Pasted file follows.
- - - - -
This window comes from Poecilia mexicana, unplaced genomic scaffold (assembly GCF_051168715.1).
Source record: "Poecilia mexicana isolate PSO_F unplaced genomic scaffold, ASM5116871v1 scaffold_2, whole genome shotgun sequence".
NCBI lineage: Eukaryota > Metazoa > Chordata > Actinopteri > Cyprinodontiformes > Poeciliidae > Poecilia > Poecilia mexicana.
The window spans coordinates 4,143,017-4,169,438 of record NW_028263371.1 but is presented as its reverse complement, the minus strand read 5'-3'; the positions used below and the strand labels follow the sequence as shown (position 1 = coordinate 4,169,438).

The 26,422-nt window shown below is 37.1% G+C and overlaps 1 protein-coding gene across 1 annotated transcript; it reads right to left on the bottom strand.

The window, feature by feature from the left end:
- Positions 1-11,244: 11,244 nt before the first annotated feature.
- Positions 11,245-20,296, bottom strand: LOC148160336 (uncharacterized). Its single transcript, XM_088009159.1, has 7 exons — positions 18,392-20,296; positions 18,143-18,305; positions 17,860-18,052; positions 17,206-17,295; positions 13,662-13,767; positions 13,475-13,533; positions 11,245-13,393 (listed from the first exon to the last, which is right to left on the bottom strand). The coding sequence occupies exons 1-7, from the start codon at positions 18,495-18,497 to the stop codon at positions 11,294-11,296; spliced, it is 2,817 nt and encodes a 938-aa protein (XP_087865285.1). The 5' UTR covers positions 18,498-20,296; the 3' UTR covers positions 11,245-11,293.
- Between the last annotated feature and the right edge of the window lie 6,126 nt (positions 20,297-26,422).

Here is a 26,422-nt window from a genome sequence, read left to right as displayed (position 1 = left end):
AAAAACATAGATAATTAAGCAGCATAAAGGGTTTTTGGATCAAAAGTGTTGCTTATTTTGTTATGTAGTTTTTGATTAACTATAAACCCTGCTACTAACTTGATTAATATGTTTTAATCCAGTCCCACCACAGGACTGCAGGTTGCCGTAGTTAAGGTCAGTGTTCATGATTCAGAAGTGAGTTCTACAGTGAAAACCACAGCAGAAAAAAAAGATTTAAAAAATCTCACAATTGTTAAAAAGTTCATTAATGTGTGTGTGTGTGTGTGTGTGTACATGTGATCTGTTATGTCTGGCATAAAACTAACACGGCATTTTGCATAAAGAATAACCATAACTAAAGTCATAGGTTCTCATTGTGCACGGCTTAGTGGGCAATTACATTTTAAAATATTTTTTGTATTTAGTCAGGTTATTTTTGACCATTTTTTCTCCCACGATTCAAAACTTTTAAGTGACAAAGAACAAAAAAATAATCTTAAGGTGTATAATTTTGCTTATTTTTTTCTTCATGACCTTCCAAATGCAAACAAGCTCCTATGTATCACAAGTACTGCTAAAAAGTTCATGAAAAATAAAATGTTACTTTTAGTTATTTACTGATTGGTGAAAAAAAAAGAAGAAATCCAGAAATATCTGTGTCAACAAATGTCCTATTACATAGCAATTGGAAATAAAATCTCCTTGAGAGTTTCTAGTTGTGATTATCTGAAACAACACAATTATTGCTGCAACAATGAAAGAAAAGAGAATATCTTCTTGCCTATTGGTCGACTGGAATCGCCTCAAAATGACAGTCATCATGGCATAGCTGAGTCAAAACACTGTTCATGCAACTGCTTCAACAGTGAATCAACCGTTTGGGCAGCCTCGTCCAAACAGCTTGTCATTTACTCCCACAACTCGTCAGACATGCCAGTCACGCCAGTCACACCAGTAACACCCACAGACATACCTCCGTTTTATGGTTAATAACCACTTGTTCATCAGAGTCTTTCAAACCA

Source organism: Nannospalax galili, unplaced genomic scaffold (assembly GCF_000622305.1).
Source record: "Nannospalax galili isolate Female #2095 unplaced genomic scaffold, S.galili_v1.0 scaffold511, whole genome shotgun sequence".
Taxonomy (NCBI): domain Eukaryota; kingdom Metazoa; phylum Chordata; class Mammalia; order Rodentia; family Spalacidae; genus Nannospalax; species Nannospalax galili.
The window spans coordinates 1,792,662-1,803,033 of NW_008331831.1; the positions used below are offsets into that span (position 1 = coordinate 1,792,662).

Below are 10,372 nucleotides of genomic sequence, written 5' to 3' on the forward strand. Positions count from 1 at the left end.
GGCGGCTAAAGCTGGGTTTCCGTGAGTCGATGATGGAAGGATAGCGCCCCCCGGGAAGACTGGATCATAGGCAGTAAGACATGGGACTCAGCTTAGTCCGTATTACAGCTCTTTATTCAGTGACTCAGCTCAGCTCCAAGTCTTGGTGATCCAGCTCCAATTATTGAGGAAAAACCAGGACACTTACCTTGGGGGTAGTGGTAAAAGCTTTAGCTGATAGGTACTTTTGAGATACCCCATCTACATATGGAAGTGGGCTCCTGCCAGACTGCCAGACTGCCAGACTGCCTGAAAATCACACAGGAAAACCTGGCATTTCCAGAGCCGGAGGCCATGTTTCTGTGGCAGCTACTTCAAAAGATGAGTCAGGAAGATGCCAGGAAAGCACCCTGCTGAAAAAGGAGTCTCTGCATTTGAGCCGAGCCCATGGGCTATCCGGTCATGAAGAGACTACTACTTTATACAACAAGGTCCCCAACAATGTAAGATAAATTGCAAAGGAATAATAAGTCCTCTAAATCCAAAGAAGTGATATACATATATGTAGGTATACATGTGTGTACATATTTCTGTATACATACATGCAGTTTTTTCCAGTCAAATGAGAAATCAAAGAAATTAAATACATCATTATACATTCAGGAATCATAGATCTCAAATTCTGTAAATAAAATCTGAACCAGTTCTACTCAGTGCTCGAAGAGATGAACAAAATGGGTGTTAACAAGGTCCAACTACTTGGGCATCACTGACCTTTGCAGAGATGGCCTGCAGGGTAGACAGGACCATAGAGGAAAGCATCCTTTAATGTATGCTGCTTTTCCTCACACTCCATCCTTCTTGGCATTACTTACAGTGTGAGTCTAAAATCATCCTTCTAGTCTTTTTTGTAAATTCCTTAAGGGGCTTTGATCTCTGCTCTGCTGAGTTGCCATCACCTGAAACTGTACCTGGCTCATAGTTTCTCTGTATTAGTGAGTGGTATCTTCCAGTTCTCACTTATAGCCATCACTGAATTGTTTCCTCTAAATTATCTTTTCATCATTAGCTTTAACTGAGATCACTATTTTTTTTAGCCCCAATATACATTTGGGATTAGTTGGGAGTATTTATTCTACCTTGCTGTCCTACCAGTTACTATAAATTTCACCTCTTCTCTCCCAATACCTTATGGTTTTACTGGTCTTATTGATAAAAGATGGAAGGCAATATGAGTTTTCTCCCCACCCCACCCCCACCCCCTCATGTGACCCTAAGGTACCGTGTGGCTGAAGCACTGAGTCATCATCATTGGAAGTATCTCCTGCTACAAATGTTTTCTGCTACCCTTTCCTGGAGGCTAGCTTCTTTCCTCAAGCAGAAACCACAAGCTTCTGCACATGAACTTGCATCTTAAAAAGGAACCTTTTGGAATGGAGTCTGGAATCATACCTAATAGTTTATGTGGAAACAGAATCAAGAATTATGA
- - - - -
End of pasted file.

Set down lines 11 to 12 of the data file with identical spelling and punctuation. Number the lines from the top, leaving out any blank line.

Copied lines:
AAAAACATAGATAATTAAGCAGCATAAAGGGTTTTTGGATCAAAAGTGTTGCTTATTTTGTTATGTAGTTTTTGATTAACTATAAACCCTGCTACTAACTTGATTAATATGTTTTAATCCAGTCCCACCACAGGACTGCAGGTTGCCGTAGTTAAGGTCAGTGTTCATGATTCAGAAGTGAGTTCTACAGTGAAAACCACAGCAGAAAAAAAAGATTTAAAAAATCTCACAATTGTTAAAAAGTTCATTAATGTGTGTGTGTGTGTGTGTGTGTACATGTGATCTGTTATGTCTGGCATAAAACTAACACGGCATTTTGCATAAAGAATAACCATAACTAAAGTCATAGGTTCTCATTGTGCACGGCTTAGTGGGCAATTACATTTTAAAATATTTTTTGTATTTAGTCAGGTTATTTTTGACCATTTTTTCTCCCACGATTCAAAACTTTTAAGTGACAAAGAACAAAAAAATAATCTTAAGGTGTATAATTTTGCTTATTTTTTTCTTCATGACCTTCCAAATGCAAACAAGCTCCTATGTATCACAAGTACTGCTAAAAAGTTCATGAAAAATAAAATGTTACTTTTAGTTATTTACTGATTGGTGAAAAAAAAAGAAGAAATCCAGAAATATCTGTGTCAACAAATGTCCTATTACATAGCAATTGGAAATAAAATCTCCTTGAGAGTTTCTAGTTGTGATTATCTGAAACAACACAATTATTGCTGCAACAATGAAAGAAAAGAGAATATCTTCTTGCCTATTGGTCGACTGGAATCGCCTCAAAATGACAGTCATCATGGCATAGCTGAGTCAAAACACTGTTCATGCAACTGCTTCAACAGTGAATCAACCGTTTGGGCAGCCTCGTCCAAACAGCTTGTCATTTACTCCCACAACTCGTCAGACATGCCAGTCACGCCAGTCACACCAGTAACACCCACAGACATACCTCCGTTTTATGGTTAATAACCACTTGTTCATCAGAGTCTTTCAAACCA

Source organism: Nannospalax galili, unplaced genomic scaffold (assembly GCF_000622305.1).